Just before I induced anesthesia, he said, “Doc, I want to apologize beforehand. I am incontinent due to a previous surgery so I might wet the sheets.”
I told him not to worry and that we understood and that “these things do happen.” His response has stuck with me: “Doc, but there is still some shame.”
I nodded, told him not to worry since he was going to get a catheter anyway, and started pre-oxygenating him.
I thought about his words all day.
He was right.
We who work in the hospital setting expect our patients to check their feelings of shame at the door. What we fail to remember is that this feeling of shame is linked to a very major intrinsic human value called dignity. Loss of dignity for most people results in a lot of consternation, and yet, we expect our patients to check theirs at the door.
Dignity is seen as the right to being seen as worthy — to being respected and valued. It comes from the Latin word “dignitas,” meaning “worthiness.” It is a very powerful human need to be treated with dignity and respect. It is also appreciated when one carries himself or herself with dignity.
The hospital can absolutely rob one of his or her dignity. From gowns that expose the backside to the total lack of privacy, there is a constant assault on patients’ dignity, leading to shame. Now that is oftentimes a factor of the helplessness that illness and even age brings. That may make one incontinent, bringing on the shame of wearing diapers or even getting cleaned like a little child. Then are the necessary exams and treatments that can be invasive and demeaning. Pain always hovers around the corner, making patients helpless and dependent. It is also not uncommon to have doctors barge into patients’ rooms and not even introduce themselves. The whole stay at a hospital is enveloped in fear, and this just worsens the “de-dignification” process.
So besides the shame, does it really matter if patients lose their dignity for a few days?
Of course, it does, and yet, in a lot of hospitals the world over, the sick are not allowed the dignity they deserve.
Maintaining patient dignity has been shown to improve outcomes. In surveys done by the World Health Organization (WHO) in 41 countries, dignity was the second most important care attribute participants picked — only “promptness of care” was more highly rated.
Dignity matters and helping our patients maintain theirs should be high up on the list of every doctor and nurse.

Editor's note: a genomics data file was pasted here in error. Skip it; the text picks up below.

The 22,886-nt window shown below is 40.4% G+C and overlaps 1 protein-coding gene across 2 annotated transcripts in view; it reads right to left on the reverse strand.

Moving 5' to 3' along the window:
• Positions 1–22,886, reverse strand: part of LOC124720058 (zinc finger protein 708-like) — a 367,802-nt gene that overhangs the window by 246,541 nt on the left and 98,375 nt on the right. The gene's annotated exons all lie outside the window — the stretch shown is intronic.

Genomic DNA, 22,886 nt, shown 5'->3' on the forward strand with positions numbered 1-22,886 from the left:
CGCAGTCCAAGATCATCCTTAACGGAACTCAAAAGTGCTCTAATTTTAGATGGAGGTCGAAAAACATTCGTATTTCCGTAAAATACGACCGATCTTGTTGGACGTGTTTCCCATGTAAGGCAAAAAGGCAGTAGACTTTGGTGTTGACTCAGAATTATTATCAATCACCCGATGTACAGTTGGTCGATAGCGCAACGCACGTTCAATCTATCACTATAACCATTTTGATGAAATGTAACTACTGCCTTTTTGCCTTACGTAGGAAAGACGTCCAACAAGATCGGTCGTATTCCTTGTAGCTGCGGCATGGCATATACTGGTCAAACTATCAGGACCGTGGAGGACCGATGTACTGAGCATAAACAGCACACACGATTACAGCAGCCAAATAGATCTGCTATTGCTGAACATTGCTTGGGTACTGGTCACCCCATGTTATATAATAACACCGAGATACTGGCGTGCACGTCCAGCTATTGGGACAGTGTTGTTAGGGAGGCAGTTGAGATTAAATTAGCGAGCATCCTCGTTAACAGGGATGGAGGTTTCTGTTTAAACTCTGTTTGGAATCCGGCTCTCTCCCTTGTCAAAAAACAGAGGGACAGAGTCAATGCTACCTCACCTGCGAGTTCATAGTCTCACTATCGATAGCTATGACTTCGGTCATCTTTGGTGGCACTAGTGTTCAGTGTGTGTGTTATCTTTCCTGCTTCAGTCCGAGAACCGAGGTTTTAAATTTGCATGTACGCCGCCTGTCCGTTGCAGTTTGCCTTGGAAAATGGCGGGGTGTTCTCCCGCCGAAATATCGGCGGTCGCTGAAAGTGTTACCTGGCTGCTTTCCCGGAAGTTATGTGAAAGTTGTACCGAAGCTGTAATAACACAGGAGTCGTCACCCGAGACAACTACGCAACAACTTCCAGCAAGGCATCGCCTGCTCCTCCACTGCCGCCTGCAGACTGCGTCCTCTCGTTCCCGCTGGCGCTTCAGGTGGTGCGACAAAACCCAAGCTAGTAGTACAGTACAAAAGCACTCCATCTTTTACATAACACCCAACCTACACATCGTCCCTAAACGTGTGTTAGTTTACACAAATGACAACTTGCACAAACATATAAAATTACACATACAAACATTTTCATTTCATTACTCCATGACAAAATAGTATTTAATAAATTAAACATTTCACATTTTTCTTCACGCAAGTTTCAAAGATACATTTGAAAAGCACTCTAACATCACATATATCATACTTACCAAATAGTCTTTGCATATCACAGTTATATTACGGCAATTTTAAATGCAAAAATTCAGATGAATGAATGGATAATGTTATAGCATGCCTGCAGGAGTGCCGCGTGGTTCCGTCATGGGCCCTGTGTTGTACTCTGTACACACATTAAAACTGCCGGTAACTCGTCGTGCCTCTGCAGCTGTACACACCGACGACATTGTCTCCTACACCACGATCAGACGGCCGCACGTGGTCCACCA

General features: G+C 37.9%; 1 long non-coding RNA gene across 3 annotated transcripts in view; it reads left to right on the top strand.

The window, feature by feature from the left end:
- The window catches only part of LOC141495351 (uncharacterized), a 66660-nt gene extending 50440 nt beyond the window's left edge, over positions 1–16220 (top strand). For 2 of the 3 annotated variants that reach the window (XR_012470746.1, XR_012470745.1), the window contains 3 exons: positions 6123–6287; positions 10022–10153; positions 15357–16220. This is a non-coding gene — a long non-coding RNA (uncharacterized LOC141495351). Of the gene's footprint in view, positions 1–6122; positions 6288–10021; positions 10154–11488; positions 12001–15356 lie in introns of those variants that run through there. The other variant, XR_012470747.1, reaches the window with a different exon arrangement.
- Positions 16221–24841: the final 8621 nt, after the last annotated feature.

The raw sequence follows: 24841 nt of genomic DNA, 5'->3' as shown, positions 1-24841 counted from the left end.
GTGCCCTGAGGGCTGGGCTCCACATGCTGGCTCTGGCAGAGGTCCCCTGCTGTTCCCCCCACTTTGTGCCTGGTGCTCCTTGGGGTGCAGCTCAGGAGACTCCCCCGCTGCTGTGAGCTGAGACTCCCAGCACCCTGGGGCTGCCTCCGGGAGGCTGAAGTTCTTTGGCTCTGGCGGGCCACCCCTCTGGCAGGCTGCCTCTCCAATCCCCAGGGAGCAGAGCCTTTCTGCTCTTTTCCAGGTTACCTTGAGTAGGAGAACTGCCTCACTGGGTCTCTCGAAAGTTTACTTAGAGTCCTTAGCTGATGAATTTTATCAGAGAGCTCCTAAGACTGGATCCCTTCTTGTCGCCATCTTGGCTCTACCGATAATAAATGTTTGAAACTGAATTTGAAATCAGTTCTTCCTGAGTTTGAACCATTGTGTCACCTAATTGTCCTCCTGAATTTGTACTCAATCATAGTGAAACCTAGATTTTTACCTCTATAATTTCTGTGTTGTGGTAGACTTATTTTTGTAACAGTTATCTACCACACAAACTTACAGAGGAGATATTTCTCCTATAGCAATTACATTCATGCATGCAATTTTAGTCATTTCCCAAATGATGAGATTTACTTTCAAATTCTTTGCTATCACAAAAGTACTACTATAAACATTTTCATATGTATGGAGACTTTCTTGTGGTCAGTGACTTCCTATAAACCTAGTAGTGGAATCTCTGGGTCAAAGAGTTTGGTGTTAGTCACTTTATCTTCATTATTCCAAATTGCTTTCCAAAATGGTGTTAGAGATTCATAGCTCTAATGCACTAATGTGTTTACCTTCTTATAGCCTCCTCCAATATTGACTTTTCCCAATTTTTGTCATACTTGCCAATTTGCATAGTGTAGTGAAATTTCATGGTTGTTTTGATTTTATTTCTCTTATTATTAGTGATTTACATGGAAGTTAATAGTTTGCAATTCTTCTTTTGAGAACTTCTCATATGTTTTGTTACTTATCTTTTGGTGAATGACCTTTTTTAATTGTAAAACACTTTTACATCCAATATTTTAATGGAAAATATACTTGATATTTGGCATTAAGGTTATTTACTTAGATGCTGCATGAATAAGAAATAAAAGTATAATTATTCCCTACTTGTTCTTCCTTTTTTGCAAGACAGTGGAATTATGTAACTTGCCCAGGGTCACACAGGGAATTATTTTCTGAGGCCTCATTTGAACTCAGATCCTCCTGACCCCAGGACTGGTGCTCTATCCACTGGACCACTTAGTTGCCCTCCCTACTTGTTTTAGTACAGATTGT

The first step is to create awareness among all doctors and nurses about the importance of our patients’ dignity. Turnock and his group showed in a 2001 study that “awareness among the staff and nurses of the factors that promote patient dignity prompts all personnel to better maintain the personal dignity of patients.”
Then comes the environment that we create for the patients. The human element is important. A listening ear, empathy, and kindness can go a long way. The physical bit needs to be appropriate too. Gowns that reveal the backside of patients are not always necessary. A Canadian study from 2014 showed that although 56 percent of the patients could wear pants without causing a medical problem, only 25 percent of these patients actually did or were allowed to. Privacy is also of importance.
The physical environment segues into the importance of meeting the needs of patients. Of course, some demands may be outlandish, and in today’s environment of nurse shortages, not all demands can be met.
So that is where a third important point comes in — communication.
Not only is that important in dealing with patient needs, but it helps in discussing the illness they have, necessary tests, treatment options, prognosis, and even discharge instructions.
Lastly, is the importance of involving patients’ families.
The solutions listed above are in no way exhaustive. I have just listed a few more common ways of dealing with the problem.
In the “Nicomachean Ethics,” Aristotle wrote: “The ideal man bears the accidents of life with dignity and grace, making the best of circumstances.” It would be great if all our patients were like the Aristotelian ideal person, but as life would have it, they are not. Thus, it is up to us to help them maintain their sojourn with us with dignity and grace.
Nana Dadzie Ghansah is a cardiac anesthesiologist.
Image credit: Shutterstock.com